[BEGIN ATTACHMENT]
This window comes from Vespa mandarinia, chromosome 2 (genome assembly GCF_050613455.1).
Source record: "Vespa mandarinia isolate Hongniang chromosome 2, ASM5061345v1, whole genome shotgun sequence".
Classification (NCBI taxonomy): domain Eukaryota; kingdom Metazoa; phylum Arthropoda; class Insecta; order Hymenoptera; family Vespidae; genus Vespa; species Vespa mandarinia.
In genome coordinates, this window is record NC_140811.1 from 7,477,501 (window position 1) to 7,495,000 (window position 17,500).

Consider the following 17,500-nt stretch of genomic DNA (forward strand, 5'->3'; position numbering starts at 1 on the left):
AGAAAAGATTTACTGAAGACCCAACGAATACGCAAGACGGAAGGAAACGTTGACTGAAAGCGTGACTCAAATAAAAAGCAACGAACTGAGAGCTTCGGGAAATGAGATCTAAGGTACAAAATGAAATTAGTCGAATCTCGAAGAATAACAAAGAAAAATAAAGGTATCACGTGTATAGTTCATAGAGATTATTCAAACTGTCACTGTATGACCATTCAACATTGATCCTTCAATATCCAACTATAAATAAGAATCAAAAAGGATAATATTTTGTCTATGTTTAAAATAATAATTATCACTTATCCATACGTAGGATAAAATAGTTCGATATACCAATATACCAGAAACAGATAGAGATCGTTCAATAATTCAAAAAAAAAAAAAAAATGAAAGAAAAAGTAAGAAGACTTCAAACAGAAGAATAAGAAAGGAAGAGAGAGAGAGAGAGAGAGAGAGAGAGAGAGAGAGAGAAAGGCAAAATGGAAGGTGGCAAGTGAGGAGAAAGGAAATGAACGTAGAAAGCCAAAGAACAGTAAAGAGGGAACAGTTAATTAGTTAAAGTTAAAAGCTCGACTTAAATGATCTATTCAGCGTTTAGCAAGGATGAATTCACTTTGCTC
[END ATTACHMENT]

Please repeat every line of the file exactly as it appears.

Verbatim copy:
This window comes from Vespa mandarinia, chromosome 2 (genome assembly GCF_050613455.1).
Source record: "Vespa mandarinia isolate Hongniang chromosome 2, ASM5061345v1, whole genome shotgun sequence".
Classification (NCBI taxonomy): domain Eukaryota; kingdom Metazoa; phylum Arthropoda; class Insecta; order Hymenoptera; family Vespidae; genus Vespa; species Vespa mandarinia.
In genome coordinates, this window is record NC_140811.1 from 7,477,501 (window position 1) to 7,495,000 (window position 17,500).

Consider the following 17,500-nt stretch of genomic DNA (forward strand, 5'->3'; position numbering starts at 1 on the left):
AGAAAAGATTTACTGAAGACCCAACGAATACGCAAGACGGAAGGAAACGTTGACTGAAAGCGTGACTCAAATAAAAAGCAACGAACTGAGAGCTTCGGGAAATGAGATCTAAGGTACAAAATGAAATTAGTCGAATCTCGAAGAATAACAAAGAAAAATAAAGGTATCACGTGTATAGTTCATAGAGATTATTCAAACTGTCACTGTATGACCATTCAACATTGATCCTTCAATATCCAACTATAAATAAGAATCAAAAAGGATAATATTTTGTCTATGTTTAAAATAATAATTATCACTTATCCATACGTAGGATAAAATAGTTCGATATACCAATATACCAGAAACAGATAGAGATCGTTCAATAATTCAAAAAAAAAAAAAAAATGAAAGAAAAAGTAAGAAGACTTCAAACAGAAGAATAAGAAAGGAAGAGAGAGAGAGAGAGAGAGAGAGAGAGAGAGAGAGAGAAAGGCAAAATGGAAGGTGGCAAGTGAGGAGAAAGGAAATGAACGTAGAAAGCCAAAGAACAGTAAAGAGGGAACAGTTAATTAGTTAAAGTTAAAAGCTCGACTTAAATGATCTATTCAGCGTTTAGCAAGGATGAATTCACTTTGCTC